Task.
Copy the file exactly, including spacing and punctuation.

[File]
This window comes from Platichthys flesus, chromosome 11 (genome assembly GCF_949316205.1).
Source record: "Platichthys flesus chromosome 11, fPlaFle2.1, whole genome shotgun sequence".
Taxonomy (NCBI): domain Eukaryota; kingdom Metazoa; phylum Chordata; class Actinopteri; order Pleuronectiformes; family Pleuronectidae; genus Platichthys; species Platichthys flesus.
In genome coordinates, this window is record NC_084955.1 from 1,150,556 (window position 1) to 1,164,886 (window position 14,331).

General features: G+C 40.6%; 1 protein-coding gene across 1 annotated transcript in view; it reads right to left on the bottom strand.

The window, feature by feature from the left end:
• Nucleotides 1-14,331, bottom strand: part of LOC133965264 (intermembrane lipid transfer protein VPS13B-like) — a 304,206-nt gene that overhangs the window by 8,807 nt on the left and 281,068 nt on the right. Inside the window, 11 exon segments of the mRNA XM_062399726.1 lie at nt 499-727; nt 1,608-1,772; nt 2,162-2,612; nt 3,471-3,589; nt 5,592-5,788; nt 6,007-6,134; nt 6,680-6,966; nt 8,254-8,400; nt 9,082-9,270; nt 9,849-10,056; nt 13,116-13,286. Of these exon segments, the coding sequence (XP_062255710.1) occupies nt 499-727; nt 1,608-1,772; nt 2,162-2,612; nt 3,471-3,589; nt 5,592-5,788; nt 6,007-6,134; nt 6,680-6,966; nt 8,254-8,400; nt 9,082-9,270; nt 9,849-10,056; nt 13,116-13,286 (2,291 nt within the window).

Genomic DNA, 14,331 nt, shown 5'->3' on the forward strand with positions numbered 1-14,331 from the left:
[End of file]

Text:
This window comes from Platichthys flesus, chromosome 11 (genome assembly GCF_949316205.1).
Source record: "Platichthys flesus chromosome 11, fPlaFle2.1, whole genome shotgun sequence".
Taxonomy (NCBI): domain Eukaryota; kingdom Metazoa; phylum Chordata; class Actinopteri; order Pleuronectiformes; family Pleuronectidae; genus Platichthys; species Platichthys flesus.
In genome coordinates, this window is record NC_084955.1 from 1,150,556 (window position 1) to 1,164,886 (window position 14,331).

General features: G+C 40.6%; 1 protein-coding gene across 1 annotated transcript in view; it reads right to left on the bottom strand.

The window, feature by feature from the left end:
• Nucleotides 1-14,331, bottom strand: part of LOC133965264 (intermembrane lipid transfer protein VPS13B-like) — a 304,206-nt gene that overhangs the window by 8,807 nt on the left and 281,068 nt on the right. Inside the window, 11 exon segments of the mRNA XM_062399726.1 lie at nt 499-727; nt 1,608-1,772; nt 2,162-2,612; nt 3,471-3,589; nt 5,592-5,788; nt 6,007-6,134; nt 6,680-6,966; nt 8,254-8,400; nt 9,082-9,270; nt 9,849-10,056; nt 13,116-13,286. Of these exon segments, the coding sequence (XP_062255710.1) occupies nt 499-727; nt 1,608-1,772; nt 2,162-2,612; nt 3,471-3,589; nt 5,592-5,788; nt 6,007-6,134; nt 6,680-6,966; nt 8,254-8,400; nt 9,082-9,270; nt 9,849-10,056; nt 13,116-13,286 (2,291 nt within the window).

Genomic DNA, 14,331 nt, shown 5'->3' on the forward strand with positions numbered 1-14,331 from the left: